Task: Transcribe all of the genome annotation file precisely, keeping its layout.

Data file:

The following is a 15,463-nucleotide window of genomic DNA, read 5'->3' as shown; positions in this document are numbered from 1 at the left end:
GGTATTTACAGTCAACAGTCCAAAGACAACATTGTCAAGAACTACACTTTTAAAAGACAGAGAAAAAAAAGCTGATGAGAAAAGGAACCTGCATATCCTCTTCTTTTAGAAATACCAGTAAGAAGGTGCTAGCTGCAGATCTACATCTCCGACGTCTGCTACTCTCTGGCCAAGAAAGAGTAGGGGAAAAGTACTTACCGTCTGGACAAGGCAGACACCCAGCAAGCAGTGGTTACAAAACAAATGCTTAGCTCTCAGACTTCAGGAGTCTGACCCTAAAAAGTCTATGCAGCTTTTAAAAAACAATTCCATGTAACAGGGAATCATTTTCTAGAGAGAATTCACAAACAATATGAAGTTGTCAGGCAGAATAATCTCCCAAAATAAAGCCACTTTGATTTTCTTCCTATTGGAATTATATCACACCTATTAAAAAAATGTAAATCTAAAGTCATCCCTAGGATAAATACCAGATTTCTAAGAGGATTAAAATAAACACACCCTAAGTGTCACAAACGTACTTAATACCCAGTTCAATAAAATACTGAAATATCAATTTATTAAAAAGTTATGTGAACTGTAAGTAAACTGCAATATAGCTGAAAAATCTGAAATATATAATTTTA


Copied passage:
The following is a 15,463-nucleotide window of genomic DNA, read 5'->3' as shown; positions in this document are numbered from 1 at the left end:
GGTATTTACAGTCAACAGTCCAAAGACAACATTGTCAAGAACTACACTTTTAAAAGACAGAGAAAAAAAAGCTGATGAGAAAAGGAACCTGCATATCCTCTTCTTTTAGAAATACCAGTAAGAAGGTGCTAGCTGCAGATCTACATCTCCGACGTCTGCTACTCTCTGGCCAAGAAAGAGTAGGGGAAAAGTACTTACCGTCTGGACAAGGCAGACACCCAGCAAGCAGTGGTTACAAAACAAATGCTTAGCTCTCAGACTTCAGGAGTCTGACCCTAAAAAGTCTATGCAGCTTTTAAAAAACAATTCCATGTAACAGGGAATCATTTTCTAGAGAGAATTCACAAACAATATGAAGTTGTCAGGCAGAATAATCTCCCAAAATAAAGCCACTTTGATTTTCTTCCTATTGGAATTATATCACACCTATTAAAAAAATGTAAATCTAAAGTCATCCCTAGGATAAATACCAGATTTCTAAGAGGATTAAAATAAACACACCCTAAGTGTCACAAACGTACTTAATACCCAGTTCAATAAAATACTGAAATATCAATTTATTAAAAAGTTATGTGAACTGTAAGTAAACTGCAATATAGCTGAAAAATCTGAAATATATAATTTTA